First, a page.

28. The side of a coin opposite to that which bears the head, effigy, or date; the reverse; - rarely used except in the expression heads or tails, employed when a coin is thrown up for the purpose of deciding some point by its fall. Webster Dictionary DB
  29. A portion of an incision, at its beginning or end, which does not go through the whole thickness of the skin, and is more painful than a complete incision; - called also tailing. Webster Dictionary DB
  30. The end, or a prolongation of the end, of the backbone of an animal's body, usually hanging loose; the back, last, or lesser part of anything; as, the tail-end of a storm; anything hanging; in law, a limitation of ownership. The Winston Simplified Dictionary. By William Dodge Lewis, Edgar Arthur Singer. Published 1919.
  31. The end of the backbone of an animal, generally hanging loose, and hairy: anything resembling a tail in appearance, position, etc.: the back, lower, or hinder part of anything: anything long and hanging, as a catkin, train of a comet, etc. The american dictionary of the english language. By Daniel Lyons. Published 1899.
  32. (law) The term applied to an estate which is cut off or limited to certain heirs. The american dictionary of the english language. By Daniel Lyons. Published 1899.
  33. Hinder prolongation of an animal's backbone; the tuft of hair or feathers growing from it; hinder end of anything; anything like a tail; train. The Clarendon dictionary. By William Hand Browne, Samuel Stehman Haldeman. Published 1894.
  34. The appendage at the hindmost part of the body of many animals; the hinder part of anything; any flap, stem, appendage, etc.; the reverse of a coin. The Concise Standard Dictionary of the English Language. By James Champlin Fernald. Published 1919.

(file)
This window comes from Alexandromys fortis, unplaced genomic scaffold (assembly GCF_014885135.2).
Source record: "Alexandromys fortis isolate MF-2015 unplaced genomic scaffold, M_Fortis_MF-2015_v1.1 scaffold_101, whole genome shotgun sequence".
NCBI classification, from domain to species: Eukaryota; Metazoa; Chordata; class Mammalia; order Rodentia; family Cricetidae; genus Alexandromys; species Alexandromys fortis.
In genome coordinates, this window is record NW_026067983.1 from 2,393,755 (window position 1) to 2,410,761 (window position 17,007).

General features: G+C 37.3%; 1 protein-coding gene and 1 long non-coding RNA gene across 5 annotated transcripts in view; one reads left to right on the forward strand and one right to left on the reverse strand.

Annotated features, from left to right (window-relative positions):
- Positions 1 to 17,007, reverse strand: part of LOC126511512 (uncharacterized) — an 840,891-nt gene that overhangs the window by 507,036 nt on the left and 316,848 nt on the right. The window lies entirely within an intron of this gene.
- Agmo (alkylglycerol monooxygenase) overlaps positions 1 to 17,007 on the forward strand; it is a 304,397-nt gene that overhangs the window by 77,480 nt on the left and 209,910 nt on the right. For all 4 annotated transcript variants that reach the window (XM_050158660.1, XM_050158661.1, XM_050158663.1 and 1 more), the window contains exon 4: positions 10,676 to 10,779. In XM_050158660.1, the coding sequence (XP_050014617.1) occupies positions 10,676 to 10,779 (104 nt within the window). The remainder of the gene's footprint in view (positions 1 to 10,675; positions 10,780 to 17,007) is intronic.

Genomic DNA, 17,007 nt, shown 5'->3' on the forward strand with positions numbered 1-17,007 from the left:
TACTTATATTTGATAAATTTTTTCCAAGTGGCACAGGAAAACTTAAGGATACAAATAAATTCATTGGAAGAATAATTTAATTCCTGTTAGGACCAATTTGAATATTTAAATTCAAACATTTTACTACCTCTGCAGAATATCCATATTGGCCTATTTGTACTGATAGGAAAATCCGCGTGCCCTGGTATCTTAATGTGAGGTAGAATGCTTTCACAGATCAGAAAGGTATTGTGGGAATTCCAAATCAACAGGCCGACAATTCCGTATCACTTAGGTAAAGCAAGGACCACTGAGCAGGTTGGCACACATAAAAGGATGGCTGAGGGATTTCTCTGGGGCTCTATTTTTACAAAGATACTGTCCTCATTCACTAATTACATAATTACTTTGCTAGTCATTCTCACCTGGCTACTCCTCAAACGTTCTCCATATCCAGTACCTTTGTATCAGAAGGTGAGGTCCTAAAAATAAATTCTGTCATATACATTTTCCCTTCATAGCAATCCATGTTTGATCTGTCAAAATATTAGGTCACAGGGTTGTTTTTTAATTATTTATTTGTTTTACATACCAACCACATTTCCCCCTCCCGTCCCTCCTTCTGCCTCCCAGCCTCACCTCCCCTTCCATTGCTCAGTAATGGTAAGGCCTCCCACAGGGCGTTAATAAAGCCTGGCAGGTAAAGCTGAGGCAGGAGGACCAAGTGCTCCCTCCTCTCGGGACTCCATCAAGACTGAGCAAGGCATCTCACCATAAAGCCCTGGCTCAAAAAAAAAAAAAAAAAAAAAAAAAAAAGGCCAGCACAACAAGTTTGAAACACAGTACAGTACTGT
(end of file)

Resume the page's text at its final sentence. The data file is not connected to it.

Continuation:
35. Limitation. An estate in tail, an estate limited to certain heirs. Nuttall's Standard dictionary of the English language. By Nuttall, P.Austin. Published 1914.
  36. The part which terminates an animal body; the hinder part of anything; a shoot or projection hanging loosely from the hinder part; the bottom or lower part of anything; anything long and pendent; the end or spent part. Etymological and pronouncing dictionary of the English language. By Stormonth, James, Phelp, P. H. Published 1874.
  37. Limitation; abridgment; an estate tail, a partial estate cut or carved out of the fee-simple; an estate limited to certain heirs. Etymological and pronouncing dictionary of the English language. By Stormonth, James, Phelp, P. H. Published 1874.
  38. (aeronautical) pertaining to the tail section of a plane Scrapingweb Dictionary DB
  39. Limited; abridged; reduced; curtailed; as, estate tail. Webster Dictionary DB

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Usage examples for tail

  1. Times I put him top o' the list, an' times at the tail – The Splendid Spur by Arthur T. Quiller Couch
  2. The tail hounds were running past outside the covert, and the master had placed himself exactly right for the work in hand. – Phineas Redux by Anthony Trollope